ST. PETERSBURG — They sang, they prayed and then they put their elected officials on the spot.
A higher power, they said, wants it this way.
"Our faith traditions tell us to go beyond mercy and also do justice," Elder James Myles of Bethel Community Baptist Church said during opening remarks of the annual Nehemiah Action Assembly hosted by the interfaith advocacy group FAST, which stands for Faith and Action for Strength Together.
Each year, the interfaith group of some three dozen congregations invites local officials to answer questions about community problems. Officials get the questions in advance and are asked to give yes or no answers.
By the end of the two-hour event Monday night, an estimated 3,000 members gathered in the outfield of Tropicana Field had received most of the answers they wanted.
All three Pinellas County commissioners who attended — Janet Long, John Morroni and Ken Welch — said they would work to set aside $5.9 million to provide dental services to about 13,000 needy county residents.
Pinellas Sheriff Bob Gualtieri and State Attorney Bernie McCabe promised to continue to advocate for a program that keeps a first misdemeanor arrest off the records of juvenile offenders who successfully complete sanctions such as community service hours and counseling.
But they heard St. Petersburg Deputy Mayor Kanika Tomalin equivocate when asked if Mayor Rick Kriseman's administration would create a mandatory local hiring program aimed at helping ex-offenders get hired on city construction projects.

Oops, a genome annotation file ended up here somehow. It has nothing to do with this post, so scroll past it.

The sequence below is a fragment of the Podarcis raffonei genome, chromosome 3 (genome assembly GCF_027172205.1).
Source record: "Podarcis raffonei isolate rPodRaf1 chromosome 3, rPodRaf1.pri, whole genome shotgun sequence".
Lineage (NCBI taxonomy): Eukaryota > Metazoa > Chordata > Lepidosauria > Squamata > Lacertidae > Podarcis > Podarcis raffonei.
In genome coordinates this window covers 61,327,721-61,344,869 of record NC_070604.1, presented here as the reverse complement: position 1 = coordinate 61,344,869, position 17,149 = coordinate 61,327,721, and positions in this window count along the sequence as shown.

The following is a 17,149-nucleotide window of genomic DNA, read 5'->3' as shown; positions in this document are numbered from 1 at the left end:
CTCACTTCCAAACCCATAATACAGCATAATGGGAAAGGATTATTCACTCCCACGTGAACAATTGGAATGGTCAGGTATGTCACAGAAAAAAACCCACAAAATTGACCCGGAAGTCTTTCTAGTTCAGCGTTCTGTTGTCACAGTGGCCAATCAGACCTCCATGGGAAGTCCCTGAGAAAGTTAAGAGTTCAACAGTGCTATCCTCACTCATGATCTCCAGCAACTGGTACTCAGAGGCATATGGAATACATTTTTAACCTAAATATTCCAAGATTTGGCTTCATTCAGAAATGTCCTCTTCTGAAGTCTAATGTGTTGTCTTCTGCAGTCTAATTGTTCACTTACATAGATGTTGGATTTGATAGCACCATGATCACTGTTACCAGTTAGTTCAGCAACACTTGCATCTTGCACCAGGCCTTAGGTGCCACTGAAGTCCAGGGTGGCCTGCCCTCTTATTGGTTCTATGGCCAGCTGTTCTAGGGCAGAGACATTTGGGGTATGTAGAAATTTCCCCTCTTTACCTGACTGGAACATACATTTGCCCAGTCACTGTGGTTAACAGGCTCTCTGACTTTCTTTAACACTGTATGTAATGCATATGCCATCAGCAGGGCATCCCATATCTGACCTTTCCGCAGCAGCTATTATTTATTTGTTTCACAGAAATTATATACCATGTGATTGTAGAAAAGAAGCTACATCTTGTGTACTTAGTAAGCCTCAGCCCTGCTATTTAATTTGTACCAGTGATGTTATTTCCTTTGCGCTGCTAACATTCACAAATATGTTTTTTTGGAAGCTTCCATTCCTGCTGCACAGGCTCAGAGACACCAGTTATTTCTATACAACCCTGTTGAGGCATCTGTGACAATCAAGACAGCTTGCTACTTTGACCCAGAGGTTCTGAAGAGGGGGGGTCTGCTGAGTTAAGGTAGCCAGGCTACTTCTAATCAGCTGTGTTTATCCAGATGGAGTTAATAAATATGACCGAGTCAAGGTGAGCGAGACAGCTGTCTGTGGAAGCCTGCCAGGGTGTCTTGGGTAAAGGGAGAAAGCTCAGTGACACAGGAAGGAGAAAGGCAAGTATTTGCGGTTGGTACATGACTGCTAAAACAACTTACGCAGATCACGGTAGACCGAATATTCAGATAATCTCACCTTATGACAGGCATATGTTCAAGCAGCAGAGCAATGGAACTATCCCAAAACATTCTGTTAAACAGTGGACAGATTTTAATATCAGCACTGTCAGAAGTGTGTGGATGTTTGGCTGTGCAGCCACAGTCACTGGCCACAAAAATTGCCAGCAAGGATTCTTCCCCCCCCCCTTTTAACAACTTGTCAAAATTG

Last summer, the City Council created the Construction Incentive Project, which gives incentives to contractors working on city projects with a price tag of $500,000 or more to hire ex-offenders and disadvantaged Pinellas residents. FAST officials announced Monday that Kriseman has directed city staff to include some projects that cost less than that amount.
But the group wants more. Currently, the city has seven construction projects, ranging from sewer lining to road resurfacing, that include the incentives. If those projects don't generate at least 50 percent of the projected 43,848 work hours for ex-offenders and disadvantaged workers by Oct. 1, will the mayor work to create a mandatory local hiring program?
Tomalin, who was standing in for Kriseman, replied that the administration's support for the program is "as strong as ever" but that mandatory requirements were only one possible strategy it would consider.
"There may be one that works better than mandatory," she said.
We'll have to take that as a no, replied Parisrice Robinson of St. Joseph Catholic Church.
"The people of Pinellas, we're not going away, are we?" Robinson asked.
"No!" the audience shouted.
"And if we don't see some unemployed workers get jobs by Oct. 1, we are going to be down at City Hall asking for some changes to this ordinance, right?"
"Yes!" came the reply.
Tony Marrero can be reached at email@example.com or (727) 893-8779. Follow @tmarrerotimes on Twitter.